Surf CR logoIf you are a surfer and either are living in Quepos or Manuel Antonio, or just traveling through, sometimes you may want a different wave to ride. You could go south to Dominical if you want bigger waves at a beach break, or check out any one of the beaches from Isla Damas north to Bejuco. But Esterillos Oeste, the last major exit before Playa Hermosa, has two things the rest don’t—a rocky point break and a giant mermaid statue.
Esterillos OesteThis rocky point is at the far north end of the beach. It is actually a patch of rocky ‘fingers’ that stretch out into the ocean. The rocks make the wave break more evenly and also increase the power of the wave in some spots. The best part is when the waves are double overhead or bigger, they can break REALLY far out—like 300-400 meters out—and although they are huge and lumpy, with a bigger board a surfer can ride the wave almost all the way in. The point set up also offers a way for the surfer to dodge the bigger waves that come in while they are trying to paddle out. 

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Support a Local Surfer!

Surf CR logoDominical hosted the first contest on the Costa Rica national surf tour on January 25th-26th. There are seven events in 2020—Playa Cocles on the Caribbean coast, Playa Guiones, Santa Teresa, Playa Avellanas, Playa Hermosa, and Jaco. The champions in the Mens, Womens, and Juniors’ divisions may go on to represent Costa Rica in the ISA World Surfing Games to be held this year in El Salvador. And based on their performance they may even get to go to the Olympics in Japan.
The winner of the Open Division in the first contest was Oscar Urbina. He does not have a major sponsor, but with the support of the local businesses and the Caribe Surf Team, he was able to travel over all the way from Puerto Viejo and enter the event. Each event costs $45 US, and there is an annual membership of $45 to be a part of the Federation of Surf. This does not include the costs for lodging and food for the weekend, either. Coral Wiggins took first place for the women. Her main sponsor is the surf brand Hurley, but she also gets funding from J&J Fitness, a gym located in Tamarindo.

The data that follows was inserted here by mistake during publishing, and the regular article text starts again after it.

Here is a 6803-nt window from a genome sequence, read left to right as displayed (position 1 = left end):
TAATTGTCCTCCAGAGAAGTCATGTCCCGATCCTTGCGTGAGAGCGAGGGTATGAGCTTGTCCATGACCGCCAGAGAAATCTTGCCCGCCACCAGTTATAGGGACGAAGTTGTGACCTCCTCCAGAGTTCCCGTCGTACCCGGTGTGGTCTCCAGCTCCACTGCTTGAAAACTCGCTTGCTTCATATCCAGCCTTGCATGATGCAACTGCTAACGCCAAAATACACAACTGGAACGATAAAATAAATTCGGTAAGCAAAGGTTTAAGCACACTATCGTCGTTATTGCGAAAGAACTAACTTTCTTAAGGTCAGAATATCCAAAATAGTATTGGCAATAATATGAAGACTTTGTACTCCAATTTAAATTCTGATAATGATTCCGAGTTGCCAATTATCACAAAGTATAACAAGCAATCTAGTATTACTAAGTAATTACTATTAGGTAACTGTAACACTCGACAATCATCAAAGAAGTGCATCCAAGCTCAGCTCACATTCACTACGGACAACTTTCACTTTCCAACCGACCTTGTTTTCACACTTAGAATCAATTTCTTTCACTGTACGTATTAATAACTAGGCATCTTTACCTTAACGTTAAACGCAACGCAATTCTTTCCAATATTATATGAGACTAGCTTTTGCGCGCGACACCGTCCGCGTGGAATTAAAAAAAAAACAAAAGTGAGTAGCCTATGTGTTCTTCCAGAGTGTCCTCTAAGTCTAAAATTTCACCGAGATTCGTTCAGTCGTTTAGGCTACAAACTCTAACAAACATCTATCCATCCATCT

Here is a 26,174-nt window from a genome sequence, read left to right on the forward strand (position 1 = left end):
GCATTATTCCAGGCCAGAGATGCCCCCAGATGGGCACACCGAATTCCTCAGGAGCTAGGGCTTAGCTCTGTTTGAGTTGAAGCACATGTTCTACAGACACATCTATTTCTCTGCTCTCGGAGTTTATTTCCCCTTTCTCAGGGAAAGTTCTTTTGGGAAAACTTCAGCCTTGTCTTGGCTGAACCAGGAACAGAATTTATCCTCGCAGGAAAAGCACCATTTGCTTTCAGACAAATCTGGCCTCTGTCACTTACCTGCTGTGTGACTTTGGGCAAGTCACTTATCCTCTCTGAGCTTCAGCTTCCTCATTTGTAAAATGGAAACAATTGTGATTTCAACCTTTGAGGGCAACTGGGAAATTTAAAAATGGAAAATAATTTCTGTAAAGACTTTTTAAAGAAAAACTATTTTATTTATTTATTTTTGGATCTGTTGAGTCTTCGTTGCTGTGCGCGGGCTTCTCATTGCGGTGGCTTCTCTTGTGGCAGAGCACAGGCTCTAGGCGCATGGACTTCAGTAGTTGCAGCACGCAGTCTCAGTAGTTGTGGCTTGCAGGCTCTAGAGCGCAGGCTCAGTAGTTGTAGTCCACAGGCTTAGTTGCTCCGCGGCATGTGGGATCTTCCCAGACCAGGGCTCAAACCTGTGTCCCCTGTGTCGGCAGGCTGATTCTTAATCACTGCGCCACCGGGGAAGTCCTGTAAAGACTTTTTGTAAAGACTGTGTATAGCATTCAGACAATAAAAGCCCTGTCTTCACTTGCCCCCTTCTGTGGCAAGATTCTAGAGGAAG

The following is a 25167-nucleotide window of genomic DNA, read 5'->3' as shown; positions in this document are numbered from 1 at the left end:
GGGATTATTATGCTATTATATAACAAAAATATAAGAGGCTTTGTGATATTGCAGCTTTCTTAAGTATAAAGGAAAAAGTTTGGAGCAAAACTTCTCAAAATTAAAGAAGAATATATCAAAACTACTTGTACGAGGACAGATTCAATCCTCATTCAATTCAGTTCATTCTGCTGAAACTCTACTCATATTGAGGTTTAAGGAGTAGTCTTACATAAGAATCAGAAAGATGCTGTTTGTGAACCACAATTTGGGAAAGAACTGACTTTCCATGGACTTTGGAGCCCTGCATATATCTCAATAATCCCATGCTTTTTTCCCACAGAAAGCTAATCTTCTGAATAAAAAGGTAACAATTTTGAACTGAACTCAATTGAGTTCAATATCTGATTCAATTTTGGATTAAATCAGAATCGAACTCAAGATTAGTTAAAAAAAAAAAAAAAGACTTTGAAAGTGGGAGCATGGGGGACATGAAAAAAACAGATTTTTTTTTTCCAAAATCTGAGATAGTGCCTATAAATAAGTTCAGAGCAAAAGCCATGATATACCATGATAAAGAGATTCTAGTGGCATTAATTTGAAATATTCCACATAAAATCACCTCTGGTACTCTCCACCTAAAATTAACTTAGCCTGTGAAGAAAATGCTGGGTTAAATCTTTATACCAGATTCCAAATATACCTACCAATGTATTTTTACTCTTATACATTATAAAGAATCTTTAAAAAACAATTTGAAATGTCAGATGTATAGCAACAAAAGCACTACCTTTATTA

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Surf CR – February 2020

Surf CR logoIt’s that time of year, when the South swells are micro but the weather is perfect. It’s sunny all day, there is a nice offshore breeze, and I am aching to be out on the water. Here are my favorite four options.
The first option would be to do some rafting. Towards the end of the dry season the Rio Naranjo and Rio Savegre get a little shallow, but the rest of the year if I want some adrenaline that I cannot find in the waves then I take it inland. The rapids are challenging and fun to ride. The views from the raft are spectacular, from far away cloud shrouded pinnacles, to up close and personal observations of monkeys, iguanas, and uncountable birds. I often end the day as exhausted as if I was surfing the whole time. 
Man paddleboardingA second idea would be to Stand up Paddleboard or kayak in the mangroves of Isla Damas or south towards Dominical. The silence of motor-less movement in the still high tide brackish water is meditative, and the leafy branches provide shade from the heat. This isn’t a workout for me since there are no waves to catch or current to battle. Instead it is a chance to be on the water and discover the monkeys, birds, crocs, fish, and flora of the mangroves.

If it’s just too hot and I need to be underwater, then I would go snorkeling. Small waves mean less sand disturbance on the bottom of the ocean, which equates to better visibility. Combine that with days when there are zero clouds in the sky and it appears like the reef 30 feet below is at arm’s reach. I love snorkeling the islands called Tres Hermanas to the south or taking a boat trip to Isla del Caño where we spotted a lot of turtles, fish, and healthy reef. 
And sometimes I just want to be afloat on the water. Surfers often dream of having a cold beverage in their hand while out in the lineup, so why not enjoy that dream by joining a sunset sailing expedition on one of the catamarans and sailboats leaving from Quepos. Find a few friends to celebrate the times between the swells, and nurse those injuries back to health with some rest and relaxation. 
If you have an interest in planning any of these ‘flat days’ activities, just send a note to [email protected].

Surfing in Quepos and Manuel Antonio